PSCI 181 – Norton/Adalet
April 27, 2010
An Analysis of the Perpetuation of Knowledge over Time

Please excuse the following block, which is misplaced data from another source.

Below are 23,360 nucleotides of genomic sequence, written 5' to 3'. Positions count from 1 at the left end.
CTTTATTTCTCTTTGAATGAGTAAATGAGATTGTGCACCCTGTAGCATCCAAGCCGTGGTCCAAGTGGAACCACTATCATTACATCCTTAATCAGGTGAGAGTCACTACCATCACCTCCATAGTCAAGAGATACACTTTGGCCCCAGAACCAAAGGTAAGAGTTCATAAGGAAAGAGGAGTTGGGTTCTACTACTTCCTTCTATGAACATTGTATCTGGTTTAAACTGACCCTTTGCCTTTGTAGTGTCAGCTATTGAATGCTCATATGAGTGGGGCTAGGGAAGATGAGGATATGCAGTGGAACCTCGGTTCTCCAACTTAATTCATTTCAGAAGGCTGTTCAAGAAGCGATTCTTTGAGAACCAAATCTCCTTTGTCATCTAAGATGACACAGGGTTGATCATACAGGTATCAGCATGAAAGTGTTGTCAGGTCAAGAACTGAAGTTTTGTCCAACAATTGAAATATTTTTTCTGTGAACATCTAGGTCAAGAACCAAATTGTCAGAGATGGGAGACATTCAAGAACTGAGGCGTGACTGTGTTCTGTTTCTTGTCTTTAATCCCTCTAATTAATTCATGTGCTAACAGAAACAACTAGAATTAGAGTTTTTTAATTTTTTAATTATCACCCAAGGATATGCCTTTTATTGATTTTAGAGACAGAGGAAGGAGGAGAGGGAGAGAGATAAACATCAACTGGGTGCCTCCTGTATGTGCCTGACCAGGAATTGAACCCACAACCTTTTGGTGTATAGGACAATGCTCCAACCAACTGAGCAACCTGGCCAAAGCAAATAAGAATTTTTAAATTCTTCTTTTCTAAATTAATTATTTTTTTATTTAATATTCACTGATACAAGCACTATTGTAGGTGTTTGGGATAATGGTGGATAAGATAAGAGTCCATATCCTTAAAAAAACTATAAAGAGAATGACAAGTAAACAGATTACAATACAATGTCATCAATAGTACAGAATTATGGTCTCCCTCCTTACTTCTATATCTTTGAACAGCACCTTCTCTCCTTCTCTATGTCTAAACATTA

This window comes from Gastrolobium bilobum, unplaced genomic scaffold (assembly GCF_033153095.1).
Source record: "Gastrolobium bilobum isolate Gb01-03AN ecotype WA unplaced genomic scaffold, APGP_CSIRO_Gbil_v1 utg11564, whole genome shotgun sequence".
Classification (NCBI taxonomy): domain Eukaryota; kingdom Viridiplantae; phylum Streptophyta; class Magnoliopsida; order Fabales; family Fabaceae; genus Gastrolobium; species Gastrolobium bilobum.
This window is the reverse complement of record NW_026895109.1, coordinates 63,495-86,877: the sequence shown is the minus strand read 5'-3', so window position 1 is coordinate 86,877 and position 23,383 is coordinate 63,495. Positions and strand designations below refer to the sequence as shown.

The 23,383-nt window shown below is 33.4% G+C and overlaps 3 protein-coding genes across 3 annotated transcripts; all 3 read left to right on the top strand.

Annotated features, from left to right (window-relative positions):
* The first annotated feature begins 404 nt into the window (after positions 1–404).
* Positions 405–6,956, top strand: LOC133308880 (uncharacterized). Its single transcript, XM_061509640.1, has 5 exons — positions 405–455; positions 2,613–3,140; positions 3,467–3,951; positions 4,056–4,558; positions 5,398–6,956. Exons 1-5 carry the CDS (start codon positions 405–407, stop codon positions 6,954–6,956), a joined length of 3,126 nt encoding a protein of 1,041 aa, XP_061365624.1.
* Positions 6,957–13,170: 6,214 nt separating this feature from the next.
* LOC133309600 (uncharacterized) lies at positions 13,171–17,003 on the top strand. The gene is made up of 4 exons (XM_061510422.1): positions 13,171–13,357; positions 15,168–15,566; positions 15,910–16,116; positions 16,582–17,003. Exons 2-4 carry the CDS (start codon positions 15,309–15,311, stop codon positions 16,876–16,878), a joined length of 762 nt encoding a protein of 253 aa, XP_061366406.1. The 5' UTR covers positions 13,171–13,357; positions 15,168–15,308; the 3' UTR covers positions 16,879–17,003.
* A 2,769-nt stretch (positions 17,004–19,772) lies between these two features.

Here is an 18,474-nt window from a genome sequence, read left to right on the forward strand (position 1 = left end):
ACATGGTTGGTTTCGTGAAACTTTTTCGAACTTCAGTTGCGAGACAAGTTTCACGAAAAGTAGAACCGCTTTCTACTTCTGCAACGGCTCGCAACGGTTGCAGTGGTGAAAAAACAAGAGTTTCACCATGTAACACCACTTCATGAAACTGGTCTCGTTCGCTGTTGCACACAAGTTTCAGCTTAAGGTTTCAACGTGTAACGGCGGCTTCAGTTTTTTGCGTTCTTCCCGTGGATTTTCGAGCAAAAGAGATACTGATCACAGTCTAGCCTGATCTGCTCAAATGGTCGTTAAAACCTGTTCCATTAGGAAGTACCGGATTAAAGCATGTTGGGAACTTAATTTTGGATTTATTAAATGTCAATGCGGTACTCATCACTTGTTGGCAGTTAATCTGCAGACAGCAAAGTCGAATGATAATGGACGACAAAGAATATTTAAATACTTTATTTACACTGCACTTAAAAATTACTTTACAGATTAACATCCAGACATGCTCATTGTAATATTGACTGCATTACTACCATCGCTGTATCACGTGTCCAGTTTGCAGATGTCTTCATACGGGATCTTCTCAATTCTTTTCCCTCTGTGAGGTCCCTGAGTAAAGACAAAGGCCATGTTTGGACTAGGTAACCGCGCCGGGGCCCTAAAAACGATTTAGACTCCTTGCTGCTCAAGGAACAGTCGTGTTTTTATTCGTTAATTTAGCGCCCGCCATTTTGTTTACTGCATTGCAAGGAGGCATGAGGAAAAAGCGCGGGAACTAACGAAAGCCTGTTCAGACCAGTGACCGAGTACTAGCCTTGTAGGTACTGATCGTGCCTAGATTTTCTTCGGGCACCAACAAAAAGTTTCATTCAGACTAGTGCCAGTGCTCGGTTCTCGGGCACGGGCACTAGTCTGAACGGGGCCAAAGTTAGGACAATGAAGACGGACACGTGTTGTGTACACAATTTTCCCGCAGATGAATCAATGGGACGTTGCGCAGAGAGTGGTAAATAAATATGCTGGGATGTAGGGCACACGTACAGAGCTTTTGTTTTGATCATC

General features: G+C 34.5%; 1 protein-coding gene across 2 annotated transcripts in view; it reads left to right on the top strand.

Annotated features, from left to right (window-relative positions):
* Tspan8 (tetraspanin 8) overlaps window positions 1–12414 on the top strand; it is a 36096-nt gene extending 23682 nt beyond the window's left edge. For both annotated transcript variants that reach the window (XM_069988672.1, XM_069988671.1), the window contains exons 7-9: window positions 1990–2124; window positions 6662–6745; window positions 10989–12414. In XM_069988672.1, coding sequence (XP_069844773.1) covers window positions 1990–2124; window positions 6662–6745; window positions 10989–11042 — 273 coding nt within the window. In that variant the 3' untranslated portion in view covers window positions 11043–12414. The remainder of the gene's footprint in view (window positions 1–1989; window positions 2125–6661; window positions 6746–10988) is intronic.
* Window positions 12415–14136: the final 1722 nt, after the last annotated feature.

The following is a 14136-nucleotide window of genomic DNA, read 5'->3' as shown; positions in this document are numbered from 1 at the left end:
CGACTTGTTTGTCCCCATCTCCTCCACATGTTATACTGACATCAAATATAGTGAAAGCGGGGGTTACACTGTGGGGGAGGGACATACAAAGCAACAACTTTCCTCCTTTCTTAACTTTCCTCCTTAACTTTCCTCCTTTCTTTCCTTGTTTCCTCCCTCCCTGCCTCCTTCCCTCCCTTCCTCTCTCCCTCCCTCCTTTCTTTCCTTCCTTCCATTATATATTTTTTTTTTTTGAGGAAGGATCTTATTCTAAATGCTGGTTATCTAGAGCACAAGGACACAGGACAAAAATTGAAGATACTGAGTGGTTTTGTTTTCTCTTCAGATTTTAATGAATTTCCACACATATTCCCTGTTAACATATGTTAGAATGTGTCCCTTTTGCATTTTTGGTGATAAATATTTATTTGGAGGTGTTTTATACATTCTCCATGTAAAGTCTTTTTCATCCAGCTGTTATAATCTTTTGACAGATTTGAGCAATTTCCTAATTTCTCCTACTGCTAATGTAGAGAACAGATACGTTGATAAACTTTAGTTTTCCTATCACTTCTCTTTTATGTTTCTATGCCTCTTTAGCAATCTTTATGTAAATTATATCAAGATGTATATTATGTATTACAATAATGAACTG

Throughout the course of humanity, mankind’s various methods of socio-cultural progress have given birth to a vast range of phenomena which established the norms by which we interact and live today. The existence of religion, for example, has had a profound effect upon how present ideologies evolved and has been explored by a multitude of philosophers in the context of one of the main struggles that plagued early humanity: freedom from oppression (mentally and physically) inspired by our developing ideals of equality and liberty. David Hume encapsulated one viewpoint on the subject by expressing the notion that “In all ages of the world, priests have been enemies of liberty”. Priests, in the generic sense of the term, are the earthly embodiment of all divine religious ideals and have served as guides for spirituality throughout the course of history. The existence of true divinity, however, is a question that cannot be answered by any philosopher or theory in this Earthly realm. Mortality, on the other hand, is defined by our ability to make mistakes, to be fallible. Therefore, subjecting ourselves to the will of another human, whether or not they are bound to the divine, carries the risk of relinquishing some form of liberty. Fredrick Nietzsche explores this subject in the context of our development of moral standards and claims that modern religions were originally formed due to a perception of a debt to our ancestors for establishing a cooperative agrarian society. This origin, in turn, has inhibited any other form of moral code from developing. Alternatively, Max Weber’s sociological approach presents philosophy that religion has actually been a highly influential factor in the development of rational thought (a pivotal condition of many disciplines within our current intellectual sphere). The question we are then left with is...